There is no market for old hedges

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In the old days of the 2000s, there was a simple slogan called “Risk/Don’t Risk”. Most of the time between 2010 and 2020, the switch was set to “on” and was to make money by putting one’s chips into the stock and a handful. From other risk assets of various shapes and sizes. Every now and then something happened – the eurozone crisis, the devaluation of the Chinese currency or what happened to you, and the switch was flipped to “off”. For most of us, the kill switch wasn’t long enough to merit a deep-rooted change in portfolio strategy. This was, after all, the height of “Fed Mode” – providing liquidity (or sometimes nothing more than kind words and assurances) to support market risk. If you had a conservative-type portfolio in terms of growth with a decent allocation to high-quality fixed-income securities, that was enough to get rid of the cyclical whims of the stock markets.

All that glitters is neither gold nor yen

For those who wanted to be more creative with hedging, there were a few tried and true defensive strategies to follow. Two assets that have long received regular financial media coverage during the decline of risky assets are gold and the Japanese yen, both of which are traditionally thought of as relatively safe places to be in times of economic turmoil. In the 1970s, for example, an investor who had nothing but gold and yen in his portfolio outperformed someone with a traditional 60/40 stake in stocks and bonds.

Not much today. The chart below shows the performance of gold, the yen, and the S&P 500 for the current year so far. Doesn’t seem like a hedge.

There is no market for old hedges

True – Gold rallied again in February and March when the stock market went through its first down cycle of the year. But since then, it has fallen more than 15 percent from its high in early March, which no hedge asset would want. If anything, gold has more or less tracked the stock market as the latter lost ground on its way to the bear market in mid-June.

Elaine has his own story. Japan’s chronically low economy – and sometimes inflation – seems in theory an attractive port in a storm while inflation is rising elsewhere in the world. But the yen is down more than 21 percent against the US dollar and is trading around a quarter-century low against the dollar.

The explanation is reasonably straightforward. While the Federal Reserve, along with central banks in most other advanced economies, is pursuing a tight monetary tightening policy to combat inflation, the Bank of Japan continues to inject massive stimulus into the system by buying bonds and stocks. Japan faces a number of unique economic factors (for now, anyway) that present enormous obstacles to robust growth and price inflation. With interest rates rising elsewhere in the world, Japanese sovereign debt remains solid at around zero percent (the 10-year Japanese government bond yield is a quarter of a percent today, compared to 3.25 percent for US Treasuries and up to 1.5 percent for German bonds, which was a year ago carry a negative return).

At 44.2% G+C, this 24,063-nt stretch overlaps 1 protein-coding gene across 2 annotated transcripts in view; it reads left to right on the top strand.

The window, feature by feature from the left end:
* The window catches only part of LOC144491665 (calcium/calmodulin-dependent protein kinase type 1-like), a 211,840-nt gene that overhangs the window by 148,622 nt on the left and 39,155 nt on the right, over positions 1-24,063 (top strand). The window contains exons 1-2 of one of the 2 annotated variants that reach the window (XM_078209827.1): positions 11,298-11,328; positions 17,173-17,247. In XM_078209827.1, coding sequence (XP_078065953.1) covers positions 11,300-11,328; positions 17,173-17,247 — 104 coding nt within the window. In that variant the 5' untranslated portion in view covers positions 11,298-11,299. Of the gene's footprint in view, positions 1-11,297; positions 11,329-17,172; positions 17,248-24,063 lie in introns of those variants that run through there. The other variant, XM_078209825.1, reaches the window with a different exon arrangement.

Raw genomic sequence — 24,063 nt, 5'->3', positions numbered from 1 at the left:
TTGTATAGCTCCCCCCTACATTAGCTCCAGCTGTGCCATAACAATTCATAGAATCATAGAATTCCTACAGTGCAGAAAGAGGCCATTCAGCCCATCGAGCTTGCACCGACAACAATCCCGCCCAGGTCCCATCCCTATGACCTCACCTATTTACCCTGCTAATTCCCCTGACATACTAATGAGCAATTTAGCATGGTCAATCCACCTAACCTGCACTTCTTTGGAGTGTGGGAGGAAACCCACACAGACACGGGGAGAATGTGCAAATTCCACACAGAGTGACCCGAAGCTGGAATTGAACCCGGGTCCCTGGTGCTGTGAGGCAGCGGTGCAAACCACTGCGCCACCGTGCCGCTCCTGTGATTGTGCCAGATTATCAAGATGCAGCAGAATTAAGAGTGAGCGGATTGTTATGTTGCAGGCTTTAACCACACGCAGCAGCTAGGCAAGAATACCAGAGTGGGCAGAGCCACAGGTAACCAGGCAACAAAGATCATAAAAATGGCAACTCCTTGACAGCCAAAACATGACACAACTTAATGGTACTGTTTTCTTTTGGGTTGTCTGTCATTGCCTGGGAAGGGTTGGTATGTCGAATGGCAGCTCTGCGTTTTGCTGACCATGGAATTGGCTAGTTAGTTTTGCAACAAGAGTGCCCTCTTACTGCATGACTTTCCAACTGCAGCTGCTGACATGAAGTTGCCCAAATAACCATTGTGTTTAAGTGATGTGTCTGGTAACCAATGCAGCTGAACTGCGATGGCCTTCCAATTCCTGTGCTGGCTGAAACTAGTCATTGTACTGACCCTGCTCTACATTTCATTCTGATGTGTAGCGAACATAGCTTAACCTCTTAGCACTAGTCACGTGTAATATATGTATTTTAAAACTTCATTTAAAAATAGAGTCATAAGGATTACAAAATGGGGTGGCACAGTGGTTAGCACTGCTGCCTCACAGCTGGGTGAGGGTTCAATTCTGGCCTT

time change

It’s not just about rates. After all, US interest rates rose sharply in the 1970s as well, yet that doesn’t seem to diminish the magic of gold and the yen. But there were other circumstances at that time that could not be compared to those today. In fact, the strength of both origins at that time can be traced back directly to that day in August of 1971 when the United States broke off the gold standard, bringing down the entire edifice of the macroeconomic system in place since the end of World War II. .

When the dollar was able to float freely against other currencies, particularly the yen and the German mark, the pressures that had been building up for years were removed, and these currencies rose as the dollar depreciated. As for gold itself, its luster has grown as a predictable store of value in a volatile climate. Last week in this commentary, we talked about Fed Chairman Arthur Burns’ choppy monetary policy during the first half of the decade. Interest rates have gone up and down as the Fed’s policy shifts from fighting inflation to fighting recession, but gold has held steady. Even late in the decade, when the Fed’s more aggressive monetary policy pushed interest rates into their teens and beyond, the price of gold continued to rise as investors sought refuge from a world they seemed to understand less and less.

which was then. We have many economic, social, and geopolitical challenges today, but they differ in many important ways from those of fifty years ago. Times have changed. What worked yesterday doesn’t necessarily work well today or tomorrow.

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Editor’s note: This article’s bulleted summary was selected by searching for alpha editors.

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